The link above goes to a FAQ on Bjarnes Stroustrup's homepage, which addresses this question specifically, and explains why this construct is undefined. What it says is:

Basically, in C and C++, if you read a variable twice in an expression where you also write it, the result is undefined.

Having the order of evaluation undefined is claimed to yield better performing code.

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The difference between both parts : the post and preincrement are working the way these two pieces of code should function in every language. THIS IS NOT BE LANGUAGE DEPENDENT!!!


This is pre increment. This piece of code will first increase the value of i before it sends the value to the line where it is used.


This is the post increment. This piece of code will return the value of i before it increases the value of i on the line where it is used.

In another small example :

int main(void)
  int i = 0; 
  int result; 
  result = 10 + ++i; 
  printf("%d \n", result); // = 11 

  int j = 0; 
  result = 10 + j++; 
  printf("%d \n", result);// = 10
  return 0;

This code compiling with results on codepad.

This has to do with the internal implementation of the operator overloading.

++i increases directly the value (and is therefore a little bit faster)

i++ first creates a copy that is returned to the place where needed and afterwards the original value of the i variable is increased by one.

I hope this is clear now.

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Yet this doesn't adress the actual question: why do C developers ask about this more than others. The OP understands the operators. –  Martijn Pieters Sep 22 '14 at 6:43
Also this answer is factually incorrect. ++i is not faster, and i++ does not create a copy. Further, ++i behaves slightly differently in C than in C++, let alone between other languages. –  Matt McNabb May 26 at 21:28

Most likely because in C, it really matters if you write i++ or ++i when you're doing pointer arithmetic. There, increasing i before or after an operation could be crucial. I'd give you an example but the last time I wrote C was 10 years ago...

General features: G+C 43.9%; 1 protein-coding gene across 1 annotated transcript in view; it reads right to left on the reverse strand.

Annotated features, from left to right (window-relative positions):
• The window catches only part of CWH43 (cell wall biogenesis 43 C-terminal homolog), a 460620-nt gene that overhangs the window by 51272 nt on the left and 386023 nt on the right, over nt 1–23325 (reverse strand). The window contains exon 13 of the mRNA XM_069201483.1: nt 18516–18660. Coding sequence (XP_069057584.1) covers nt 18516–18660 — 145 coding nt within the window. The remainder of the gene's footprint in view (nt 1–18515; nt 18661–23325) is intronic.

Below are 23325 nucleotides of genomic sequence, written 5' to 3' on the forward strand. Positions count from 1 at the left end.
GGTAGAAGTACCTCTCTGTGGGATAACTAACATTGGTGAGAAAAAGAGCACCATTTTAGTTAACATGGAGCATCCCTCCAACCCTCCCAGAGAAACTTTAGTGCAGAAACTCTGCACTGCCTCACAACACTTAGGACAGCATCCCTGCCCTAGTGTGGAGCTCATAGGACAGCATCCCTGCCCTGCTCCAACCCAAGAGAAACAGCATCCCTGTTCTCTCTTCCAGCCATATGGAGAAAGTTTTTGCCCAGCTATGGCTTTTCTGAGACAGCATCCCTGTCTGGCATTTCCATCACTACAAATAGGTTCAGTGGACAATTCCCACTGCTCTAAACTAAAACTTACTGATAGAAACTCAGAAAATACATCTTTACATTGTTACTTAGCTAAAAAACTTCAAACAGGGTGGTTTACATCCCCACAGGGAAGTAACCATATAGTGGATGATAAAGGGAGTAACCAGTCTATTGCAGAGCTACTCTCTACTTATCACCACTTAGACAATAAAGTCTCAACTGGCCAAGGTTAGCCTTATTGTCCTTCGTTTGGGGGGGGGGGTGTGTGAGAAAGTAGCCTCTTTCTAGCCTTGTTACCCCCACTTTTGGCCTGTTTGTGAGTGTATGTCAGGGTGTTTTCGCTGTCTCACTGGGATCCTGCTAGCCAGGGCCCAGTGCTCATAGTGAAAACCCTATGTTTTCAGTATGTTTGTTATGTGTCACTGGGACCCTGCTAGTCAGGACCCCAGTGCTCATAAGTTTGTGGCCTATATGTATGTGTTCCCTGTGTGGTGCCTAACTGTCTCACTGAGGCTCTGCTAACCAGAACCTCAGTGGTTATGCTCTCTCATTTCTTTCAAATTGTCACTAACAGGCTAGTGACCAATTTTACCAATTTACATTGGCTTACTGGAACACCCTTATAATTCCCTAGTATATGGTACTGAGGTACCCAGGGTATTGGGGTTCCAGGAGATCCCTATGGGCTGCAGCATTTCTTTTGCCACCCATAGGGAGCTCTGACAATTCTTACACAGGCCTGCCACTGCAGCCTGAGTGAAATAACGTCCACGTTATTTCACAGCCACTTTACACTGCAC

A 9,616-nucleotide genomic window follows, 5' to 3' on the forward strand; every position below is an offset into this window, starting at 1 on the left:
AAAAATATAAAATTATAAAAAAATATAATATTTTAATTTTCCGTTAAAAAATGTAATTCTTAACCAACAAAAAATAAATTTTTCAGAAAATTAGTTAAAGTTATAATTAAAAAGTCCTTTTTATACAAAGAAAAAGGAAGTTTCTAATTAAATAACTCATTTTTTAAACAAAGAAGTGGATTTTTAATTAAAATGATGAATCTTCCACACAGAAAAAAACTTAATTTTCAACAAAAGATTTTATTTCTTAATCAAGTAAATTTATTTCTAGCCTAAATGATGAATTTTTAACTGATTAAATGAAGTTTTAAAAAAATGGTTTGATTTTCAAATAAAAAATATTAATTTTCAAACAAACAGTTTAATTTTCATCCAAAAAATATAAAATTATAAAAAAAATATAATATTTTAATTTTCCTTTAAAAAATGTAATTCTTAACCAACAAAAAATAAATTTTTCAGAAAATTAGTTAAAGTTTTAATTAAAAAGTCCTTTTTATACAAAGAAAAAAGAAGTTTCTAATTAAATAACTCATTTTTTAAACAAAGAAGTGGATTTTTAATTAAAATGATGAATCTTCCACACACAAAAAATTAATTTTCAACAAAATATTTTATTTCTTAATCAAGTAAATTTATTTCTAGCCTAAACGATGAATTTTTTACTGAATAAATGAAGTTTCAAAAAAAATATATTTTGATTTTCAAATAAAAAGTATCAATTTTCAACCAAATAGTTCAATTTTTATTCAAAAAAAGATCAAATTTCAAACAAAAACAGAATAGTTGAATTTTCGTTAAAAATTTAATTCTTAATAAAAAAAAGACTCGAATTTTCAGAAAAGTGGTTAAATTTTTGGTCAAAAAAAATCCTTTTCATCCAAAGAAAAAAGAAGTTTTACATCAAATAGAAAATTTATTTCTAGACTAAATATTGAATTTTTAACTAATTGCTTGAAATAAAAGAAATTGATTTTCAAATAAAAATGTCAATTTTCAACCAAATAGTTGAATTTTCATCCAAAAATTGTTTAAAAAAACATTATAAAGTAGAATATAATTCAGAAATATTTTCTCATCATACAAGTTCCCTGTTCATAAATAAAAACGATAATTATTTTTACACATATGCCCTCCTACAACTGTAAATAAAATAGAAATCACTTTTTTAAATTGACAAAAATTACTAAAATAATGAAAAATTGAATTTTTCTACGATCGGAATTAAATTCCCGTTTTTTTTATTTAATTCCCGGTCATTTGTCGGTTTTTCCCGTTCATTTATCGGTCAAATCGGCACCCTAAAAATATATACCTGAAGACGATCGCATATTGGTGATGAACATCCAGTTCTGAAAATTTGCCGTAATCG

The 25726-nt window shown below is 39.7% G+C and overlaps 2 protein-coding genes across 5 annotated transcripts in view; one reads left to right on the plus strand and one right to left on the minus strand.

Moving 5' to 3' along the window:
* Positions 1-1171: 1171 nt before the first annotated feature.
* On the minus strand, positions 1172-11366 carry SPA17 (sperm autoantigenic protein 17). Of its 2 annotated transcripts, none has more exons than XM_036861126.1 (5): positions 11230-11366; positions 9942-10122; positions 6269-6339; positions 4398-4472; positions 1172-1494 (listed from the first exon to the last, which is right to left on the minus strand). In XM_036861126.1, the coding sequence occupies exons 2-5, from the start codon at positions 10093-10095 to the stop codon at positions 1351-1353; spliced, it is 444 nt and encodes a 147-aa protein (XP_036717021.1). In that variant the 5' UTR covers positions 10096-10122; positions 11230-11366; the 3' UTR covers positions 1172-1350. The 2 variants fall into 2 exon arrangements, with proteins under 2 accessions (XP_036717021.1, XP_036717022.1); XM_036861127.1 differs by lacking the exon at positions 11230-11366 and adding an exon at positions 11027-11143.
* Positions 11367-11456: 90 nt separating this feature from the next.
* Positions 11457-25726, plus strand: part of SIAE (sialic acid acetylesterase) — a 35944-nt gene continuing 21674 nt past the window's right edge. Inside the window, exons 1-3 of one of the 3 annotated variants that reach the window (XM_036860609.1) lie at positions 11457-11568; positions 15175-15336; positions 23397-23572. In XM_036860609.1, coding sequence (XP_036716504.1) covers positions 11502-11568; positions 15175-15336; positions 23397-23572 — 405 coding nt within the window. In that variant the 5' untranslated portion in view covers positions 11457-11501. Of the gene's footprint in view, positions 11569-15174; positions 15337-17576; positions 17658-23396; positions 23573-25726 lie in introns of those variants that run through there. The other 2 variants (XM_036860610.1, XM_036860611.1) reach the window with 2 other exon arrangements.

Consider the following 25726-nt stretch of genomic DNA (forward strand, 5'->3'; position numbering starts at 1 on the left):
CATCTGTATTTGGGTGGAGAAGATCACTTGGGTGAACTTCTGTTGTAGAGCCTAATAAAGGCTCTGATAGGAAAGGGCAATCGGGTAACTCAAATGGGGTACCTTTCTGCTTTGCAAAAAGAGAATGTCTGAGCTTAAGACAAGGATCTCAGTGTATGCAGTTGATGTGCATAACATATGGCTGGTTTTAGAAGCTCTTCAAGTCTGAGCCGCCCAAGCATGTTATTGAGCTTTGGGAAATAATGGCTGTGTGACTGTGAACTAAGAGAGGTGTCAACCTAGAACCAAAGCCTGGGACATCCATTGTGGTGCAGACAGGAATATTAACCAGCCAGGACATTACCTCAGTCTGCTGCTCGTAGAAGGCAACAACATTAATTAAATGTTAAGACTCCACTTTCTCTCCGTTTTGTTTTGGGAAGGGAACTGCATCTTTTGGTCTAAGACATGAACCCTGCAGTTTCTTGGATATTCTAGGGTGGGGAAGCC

In C#, I've never come across a situation that would require me to think about i++ or ++i because AFAIK, for the for/while loops, it doesn't really matter.

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it's still important to understand the differences in C# -- just because you seem to only use them in for/each loops doesn't mean that's the only place you'll find them –  STW Nov 2 '10 at 0:01
totally true that. –  Mladen Prajdic Nov 2 '10 at 0:25
This isn't relevant to the question. The question isn't about the difference between i++ and ++i, but combining them in the same expression. –  David Thornley Nov 2 '10 at 15:12
@David The question is why C programmers are curious about it. The answer (It matters in C, not so much in C#) is completely relevant". –  Florian F Sep 22 '14 at 7:57

Perhaps it's just that C developers use ++ incrementation more often in general -- seeing as how C has no "foreach" or similar statement to iterate through arrays. Oh, and of course pointer arithmatic, as previously mentioned!

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Good point, forgot that foreach is a relatively modern concept. –  Michael Stum Jul 17 '11 at 1:52

I think it's a culture shock thing.